A recent study provides insight into the dynamic interplay between glaciers, climate change and mountain-building. The study, conducted in northern Patagonia, pieces together several types of evidence to develop a picture of mountain formation over past geological periods, and it highlights that glaciers can influence mountain-building processes.
Mountains are formed when giant pieces of the Earth’s crust, known as tectonic plates, collide with one another and thrust trillions of tons of rock (or other material) upward. “The idea of glaciers affecting mountain-building processes has been around for a while, but there has been a lack of study on the specific processes and how exactly it could happen,” said Mike Kaplan, a geologist at the Lamont-Doherty Earth Observatory of Columbia University who was not involved with the recent study. The study focuses on the area just to the east of the North Patagonian Andes, which the authors call the foreland, in an attempt to see a wider scope of the glaciers’ impact — something that past studies have not done.
The North Patagonian Andes lie along the political border between Chile and Argentina. The region contains a vast mountain range, basins, glaciers, lakes and much more. It is believed to have formed between 1 billion and 2.1 billion years ago. While these colossal protrusions in the Earth’s crust have been standing for what seems like forever, they certainly have not been standing completely still.
During the late Miocene Epoch, between 13 and 7 million years ago, the region experienced low levels of glaciation. And during this time, the foreland of the region underwent more uplift along its thrust faults. A thrust fault describes a fracture between two blocks of rock, with one block sliding over the other.
In an interview with GlacierHub, Roger Buck, a geologist at the Lamont-Doherty Earth Observatory, explained that “landscapes can evolve over time to a steady state, but if you change things, that ‘quasi-equilibrium’ is thrown off.”
Between 7 million to 3 million years ago, the Patagonian Andes experienced new, high levels of glaciation and ice cover, thus changing that steady state. The mountain valleys held glaciers that stretched from high peaks down to the lowlands. This new and heavy onset of glaciation that occurred in Patagonia created an imbalance within the landscape’s “quasi-equilibrium,” as the glaciers caused erosion and increased the flow of sediment down the mountains. In other words, the glaciers significantly altered the mountains’ structures. Coinciding directly with the glacial onset was a reduction in the thrust fault activity that occurred before the glaciers appeared.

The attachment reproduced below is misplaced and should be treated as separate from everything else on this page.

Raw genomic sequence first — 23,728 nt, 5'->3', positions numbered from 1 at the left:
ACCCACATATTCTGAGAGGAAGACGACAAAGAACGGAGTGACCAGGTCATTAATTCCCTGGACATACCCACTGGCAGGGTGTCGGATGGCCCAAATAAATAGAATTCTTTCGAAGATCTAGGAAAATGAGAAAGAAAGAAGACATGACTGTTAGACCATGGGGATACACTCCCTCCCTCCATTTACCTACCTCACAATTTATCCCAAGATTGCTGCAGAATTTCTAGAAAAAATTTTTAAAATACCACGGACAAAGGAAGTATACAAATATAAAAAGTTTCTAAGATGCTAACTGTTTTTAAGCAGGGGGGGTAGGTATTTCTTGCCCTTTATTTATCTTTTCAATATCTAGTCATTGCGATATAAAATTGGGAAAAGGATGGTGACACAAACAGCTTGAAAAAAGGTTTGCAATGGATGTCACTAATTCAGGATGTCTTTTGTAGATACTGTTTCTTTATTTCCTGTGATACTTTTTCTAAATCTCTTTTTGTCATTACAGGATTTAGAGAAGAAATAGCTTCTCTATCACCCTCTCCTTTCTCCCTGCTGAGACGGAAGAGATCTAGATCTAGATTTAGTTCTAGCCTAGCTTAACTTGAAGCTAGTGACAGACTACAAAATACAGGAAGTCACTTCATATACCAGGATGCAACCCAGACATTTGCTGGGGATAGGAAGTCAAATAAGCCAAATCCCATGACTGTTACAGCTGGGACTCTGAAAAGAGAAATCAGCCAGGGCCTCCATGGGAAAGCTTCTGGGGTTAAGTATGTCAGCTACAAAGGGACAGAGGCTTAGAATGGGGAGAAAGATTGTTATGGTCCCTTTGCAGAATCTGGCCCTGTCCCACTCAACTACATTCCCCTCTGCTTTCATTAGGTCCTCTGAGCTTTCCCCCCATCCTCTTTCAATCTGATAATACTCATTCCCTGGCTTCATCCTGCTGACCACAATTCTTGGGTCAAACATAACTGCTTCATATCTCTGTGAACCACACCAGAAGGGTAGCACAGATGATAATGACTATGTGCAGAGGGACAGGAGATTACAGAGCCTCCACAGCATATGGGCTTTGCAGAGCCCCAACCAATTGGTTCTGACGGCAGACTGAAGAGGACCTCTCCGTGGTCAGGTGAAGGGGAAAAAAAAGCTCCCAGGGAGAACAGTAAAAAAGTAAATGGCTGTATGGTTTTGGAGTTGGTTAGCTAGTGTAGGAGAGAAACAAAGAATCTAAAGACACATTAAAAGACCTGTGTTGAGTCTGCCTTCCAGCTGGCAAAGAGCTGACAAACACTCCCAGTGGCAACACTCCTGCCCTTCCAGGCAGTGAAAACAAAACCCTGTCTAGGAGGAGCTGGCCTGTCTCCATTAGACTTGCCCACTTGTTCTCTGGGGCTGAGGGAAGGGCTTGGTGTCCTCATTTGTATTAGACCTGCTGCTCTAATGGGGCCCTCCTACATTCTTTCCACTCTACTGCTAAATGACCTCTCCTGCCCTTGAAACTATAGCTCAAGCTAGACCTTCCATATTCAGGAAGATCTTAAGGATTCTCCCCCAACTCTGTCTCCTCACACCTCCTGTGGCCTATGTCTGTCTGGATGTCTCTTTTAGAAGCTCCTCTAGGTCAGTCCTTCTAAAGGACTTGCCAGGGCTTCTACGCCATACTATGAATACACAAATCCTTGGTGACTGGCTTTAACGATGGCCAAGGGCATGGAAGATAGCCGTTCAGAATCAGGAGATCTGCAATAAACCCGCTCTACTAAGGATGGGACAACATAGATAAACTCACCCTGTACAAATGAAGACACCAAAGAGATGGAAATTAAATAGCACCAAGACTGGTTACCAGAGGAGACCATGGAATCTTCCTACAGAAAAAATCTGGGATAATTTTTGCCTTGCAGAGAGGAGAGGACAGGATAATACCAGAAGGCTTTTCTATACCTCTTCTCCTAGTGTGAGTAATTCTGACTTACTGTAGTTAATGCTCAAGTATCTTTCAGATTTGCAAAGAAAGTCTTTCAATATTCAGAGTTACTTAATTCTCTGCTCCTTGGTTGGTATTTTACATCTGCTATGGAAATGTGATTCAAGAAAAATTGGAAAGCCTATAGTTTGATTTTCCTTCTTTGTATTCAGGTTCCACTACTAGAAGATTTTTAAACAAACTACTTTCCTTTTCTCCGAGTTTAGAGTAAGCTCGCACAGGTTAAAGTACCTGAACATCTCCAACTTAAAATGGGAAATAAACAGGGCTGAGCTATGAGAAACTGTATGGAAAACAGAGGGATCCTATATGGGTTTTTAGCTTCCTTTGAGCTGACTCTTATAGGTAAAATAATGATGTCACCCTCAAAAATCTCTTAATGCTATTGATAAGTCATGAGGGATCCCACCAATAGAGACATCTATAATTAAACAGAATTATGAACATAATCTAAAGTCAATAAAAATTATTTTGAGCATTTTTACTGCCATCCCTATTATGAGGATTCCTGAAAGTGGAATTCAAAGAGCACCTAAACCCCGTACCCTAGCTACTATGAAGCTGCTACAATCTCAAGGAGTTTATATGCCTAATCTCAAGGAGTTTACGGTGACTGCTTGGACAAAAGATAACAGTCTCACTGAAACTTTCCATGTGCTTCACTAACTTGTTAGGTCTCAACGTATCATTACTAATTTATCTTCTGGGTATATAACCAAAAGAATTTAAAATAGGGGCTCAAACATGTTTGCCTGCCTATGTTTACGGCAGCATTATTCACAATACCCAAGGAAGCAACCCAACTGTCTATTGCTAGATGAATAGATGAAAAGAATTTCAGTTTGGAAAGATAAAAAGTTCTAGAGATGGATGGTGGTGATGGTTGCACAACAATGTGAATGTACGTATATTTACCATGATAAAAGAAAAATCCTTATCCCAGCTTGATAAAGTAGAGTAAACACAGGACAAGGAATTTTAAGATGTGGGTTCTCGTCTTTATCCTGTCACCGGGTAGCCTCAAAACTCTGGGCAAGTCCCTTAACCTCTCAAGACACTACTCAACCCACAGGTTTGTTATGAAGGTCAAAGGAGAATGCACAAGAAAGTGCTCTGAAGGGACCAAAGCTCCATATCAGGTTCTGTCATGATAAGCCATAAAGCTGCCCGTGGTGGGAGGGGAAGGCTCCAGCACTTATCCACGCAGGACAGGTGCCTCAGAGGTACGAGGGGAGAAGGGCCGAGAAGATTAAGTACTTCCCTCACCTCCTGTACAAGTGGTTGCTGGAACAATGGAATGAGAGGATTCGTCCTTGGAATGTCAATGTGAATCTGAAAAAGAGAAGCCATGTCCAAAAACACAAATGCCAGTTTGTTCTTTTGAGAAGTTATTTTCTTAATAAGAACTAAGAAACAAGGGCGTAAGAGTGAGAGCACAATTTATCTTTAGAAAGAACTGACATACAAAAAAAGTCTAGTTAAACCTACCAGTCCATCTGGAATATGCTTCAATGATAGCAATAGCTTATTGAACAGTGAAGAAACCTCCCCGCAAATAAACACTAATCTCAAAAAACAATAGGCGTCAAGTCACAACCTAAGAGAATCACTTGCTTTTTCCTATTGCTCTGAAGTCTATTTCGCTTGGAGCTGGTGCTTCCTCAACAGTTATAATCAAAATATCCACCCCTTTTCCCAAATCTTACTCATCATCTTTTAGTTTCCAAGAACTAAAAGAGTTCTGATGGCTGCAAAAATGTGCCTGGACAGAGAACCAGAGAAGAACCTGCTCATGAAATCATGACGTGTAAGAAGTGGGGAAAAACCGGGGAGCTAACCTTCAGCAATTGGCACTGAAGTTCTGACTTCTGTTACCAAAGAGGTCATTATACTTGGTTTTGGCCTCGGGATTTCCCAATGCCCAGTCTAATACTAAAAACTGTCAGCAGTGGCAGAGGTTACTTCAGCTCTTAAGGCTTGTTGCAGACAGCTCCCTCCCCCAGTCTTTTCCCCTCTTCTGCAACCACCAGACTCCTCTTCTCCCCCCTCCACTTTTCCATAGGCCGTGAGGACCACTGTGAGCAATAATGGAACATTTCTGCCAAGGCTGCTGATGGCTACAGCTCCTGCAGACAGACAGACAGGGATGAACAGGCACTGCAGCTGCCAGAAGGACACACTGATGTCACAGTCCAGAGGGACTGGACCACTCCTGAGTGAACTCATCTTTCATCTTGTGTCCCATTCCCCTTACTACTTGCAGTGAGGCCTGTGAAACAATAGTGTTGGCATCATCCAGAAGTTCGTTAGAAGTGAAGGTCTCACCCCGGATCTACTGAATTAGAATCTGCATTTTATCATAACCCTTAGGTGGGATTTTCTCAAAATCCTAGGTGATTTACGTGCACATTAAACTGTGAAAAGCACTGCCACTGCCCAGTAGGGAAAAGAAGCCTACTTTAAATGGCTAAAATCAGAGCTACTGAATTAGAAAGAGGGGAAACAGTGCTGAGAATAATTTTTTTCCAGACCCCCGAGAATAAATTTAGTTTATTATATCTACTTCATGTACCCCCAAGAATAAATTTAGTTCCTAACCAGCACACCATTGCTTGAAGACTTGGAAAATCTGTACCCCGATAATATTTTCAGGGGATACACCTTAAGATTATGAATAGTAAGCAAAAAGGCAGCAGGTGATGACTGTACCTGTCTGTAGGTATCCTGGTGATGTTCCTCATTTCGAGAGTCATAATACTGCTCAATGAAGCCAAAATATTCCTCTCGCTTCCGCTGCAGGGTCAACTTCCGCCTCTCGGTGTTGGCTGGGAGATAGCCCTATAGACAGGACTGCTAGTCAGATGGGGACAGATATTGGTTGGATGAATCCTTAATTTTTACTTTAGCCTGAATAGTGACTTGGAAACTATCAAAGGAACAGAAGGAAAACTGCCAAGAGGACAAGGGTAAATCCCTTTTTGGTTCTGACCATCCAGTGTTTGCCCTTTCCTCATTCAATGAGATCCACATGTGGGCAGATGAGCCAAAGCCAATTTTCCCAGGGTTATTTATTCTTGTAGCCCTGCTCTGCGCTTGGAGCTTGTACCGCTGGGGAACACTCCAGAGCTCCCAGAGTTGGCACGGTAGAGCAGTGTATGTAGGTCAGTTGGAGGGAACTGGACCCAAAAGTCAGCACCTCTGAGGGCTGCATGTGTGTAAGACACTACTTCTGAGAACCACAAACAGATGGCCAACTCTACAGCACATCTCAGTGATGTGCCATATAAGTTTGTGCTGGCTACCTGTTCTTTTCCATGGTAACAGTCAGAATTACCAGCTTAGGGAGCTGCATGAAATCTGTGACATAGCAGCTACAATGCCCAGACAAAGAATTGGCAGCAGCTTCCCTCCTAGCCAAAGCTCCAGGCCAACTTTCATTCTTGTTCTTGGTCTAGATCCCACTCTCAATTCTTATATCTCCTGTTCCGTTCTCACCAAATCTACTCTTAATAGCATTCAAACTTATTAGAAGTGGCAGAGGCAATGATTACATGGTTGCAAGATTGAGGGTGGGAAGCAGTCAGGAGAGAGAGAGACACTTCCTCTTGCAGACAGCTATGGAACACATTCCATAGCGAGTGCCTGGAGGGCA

Exploring some of the specific physical interactions which took place, Kaplan explained the phenomenon of uplift/rebound. “When glaciers erode the surface of the mountain, they are clearing large and heavy masses, thus allowing the mountains to rise up.” However, when the glaciers are present, their immense weight will inhibit uplift as well. Once they have retreated and eroded the surface, uplift can occur again.
Kaplan also highlighted the authors’ hypothesis with regard to the increase in sediment flow. “The authors are postulating that the glaciers carry sediment down into the subduction zones, which further affects the mountain-building processes.” Subduction zones are located where tectonic plates actually meet and pass over and under each other. The Nazca Plate, located under the Pacific Ocean, slides under the South American Plate on the continent’s west coast, creating the Andes. As the glacier-carried sediment flows west and into the ocean, it sinks down and lubricates the interface of the plates, changing how they interact. However, as fault activity in the eastern Patagonian foreland slowed down, the sediment, which used to collect in the basins, began to bypass the land and deposit offshore into the Atlantic, diverted from the subduction zone.
The authors were able to develop this timeline by using earlier research findings and by conducting fieldwork throughout the region, capturing evidence of what the mountains and nearby regions were like millions of years ago. Using uranium-lead and beryllium dating methods, the authors were able to determine where and when specific deformations occurred in the region. They compared the timing of these events to the timing of the glaciation period, and found a significant correlation.
The authors concluded that increased glaciation and erosion affect the mountain-building processes in this region by shifting the distribution of mass and sediment, given that the changes in mountain-building activity coincide directly with the glacial onset approximately 7 million years ago. Furthermore, they concluded that levels of glaciation are directly affected by climate change.
While theoretical analyses and model estimates previously arrived at the same conclusion — that climate change and glaciers affect mountain-building processes — this study provides field observations and hard evidence for this natural phenomenon. Kaplan also emphasized the importance of the study’s area of focus. Most studies in the past have looked at the core of the mountain range, but this study explores an area beyond the heart of the mountains as well, much further from the glaciers themselves.
“I’ve driven along those roads myself and never realized the glaciers’ influence reached so far,” Kaplan said. “The authors’ work should increase appreciation for the role of glaciers and climate change in affecting mountain-building processes and the region surrounding the mountains too.”
With glaciation levels around the world shifting along with an ever-changing climate, mountains may continue to move — a reminder of the dramatic changes that human activity is causing in every part of the Earth.